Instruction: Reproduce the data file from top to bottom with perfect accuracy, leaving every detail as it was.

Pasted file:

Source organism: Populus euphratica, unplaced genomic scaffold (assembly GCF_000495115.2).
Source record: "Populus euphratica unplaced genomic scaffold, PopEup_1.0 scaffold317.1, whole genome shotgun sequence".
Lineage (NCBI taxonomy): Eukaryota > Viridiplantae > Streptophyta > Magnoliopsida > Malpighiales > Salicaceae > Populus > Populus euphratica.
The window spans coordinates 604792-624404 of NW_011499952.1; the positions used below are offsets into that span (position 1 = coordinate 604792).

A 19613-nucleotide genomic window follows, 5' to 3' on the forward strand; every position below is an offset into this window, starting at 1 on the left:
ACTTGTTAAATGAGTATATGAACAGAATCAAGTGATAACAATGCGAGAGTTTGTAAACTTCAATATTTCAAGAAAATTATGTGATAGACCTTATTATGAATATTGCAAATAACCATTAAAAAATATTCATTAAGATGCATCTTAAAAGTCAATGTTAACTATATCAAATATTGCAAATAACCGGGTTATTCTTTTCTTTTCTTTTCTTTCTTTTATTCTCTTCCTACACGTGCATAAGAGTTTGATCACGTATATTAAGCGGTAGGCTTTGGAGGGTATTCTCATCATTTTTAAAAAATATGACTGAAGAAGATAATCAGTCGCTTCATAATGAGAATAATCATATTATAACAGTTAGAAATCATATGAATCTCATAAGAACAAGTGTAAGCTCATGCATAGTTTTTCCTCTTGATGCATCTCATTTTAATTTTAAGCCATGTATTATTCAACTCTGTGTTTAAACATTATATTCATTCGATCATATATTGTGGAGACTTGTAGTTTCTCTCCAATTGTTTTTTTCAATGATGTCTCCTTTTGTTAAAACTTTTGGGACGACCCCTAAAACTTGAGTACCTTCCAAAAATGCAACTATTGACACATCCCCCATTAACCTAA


Source organism: Populus euphratica, unplaced genomic scaffold (assembly GCF_000495115.2).
Source record: "Populus euphratica unplaced genomic scaffold, PopEup_1.0 scaffold317.1, whole genome shotgun sequence".
Lineage (NCBI taxonomy): Eukaryota > Viridiplantae > Streptophyta > Magnoliopsida > Malpighiales > Salicaceae > Populus > Populus euphratica.
The window spans coordinates 604792-624404 of NW_011499952.1; the positions used below are offsets into that span (position 1 = coordinate 604792).

A 19613-nucleotide genomic window follows, 5' to 3' on the forward strand; every position below is an offset into this window, starting at 1 on the left:
ACTTGTTAAATGAGTATATGAACAGAATCAAGTGATAACAATGCGAGAGTTTGTAAACTTCAATATTTCAAGAAAATTATGTGATAGACCTTATTATGAATATTGCAAATAACCATTAAAAAATATTCATTAAGATGCATCTTAAAAGTCAATGTTAACTATATCAAATATTGCAAATAACCGGGTTATTCTTTTCTTTTCTTTTCTTTCTTTTATTCTCTTCCTACACGTGCATAAGAGTTTGATCACGTATATTAAGCGGTAGGCTTTGGAGGGTATTCTCATCATTTTTAAAAAATATGACTGAAGAAGATAATCAGTCGCTTCATAATGAGAATAATCATATTATAACAGTTAGAAATCATATGAATCTCATAAGAACAAGTGTAAGCTCATGCATAGTTTTTCCTCTTGATGCATCTCATTTTAATTTTAAGCCATGTATTATTCAACTCTGTGTTTAAACATTATATTCATTCGATCATATATTGTGGAGACTTGTAGTTTCTCTCCAATTGTTTTTTTCAATGATGTCTCCTTTTGTTAAAACTTTTGGGACGACCCCTAAAACTTGAGTACCTTCCAAAAATGCAACTATTGACACATCCCCCATTAACCTAA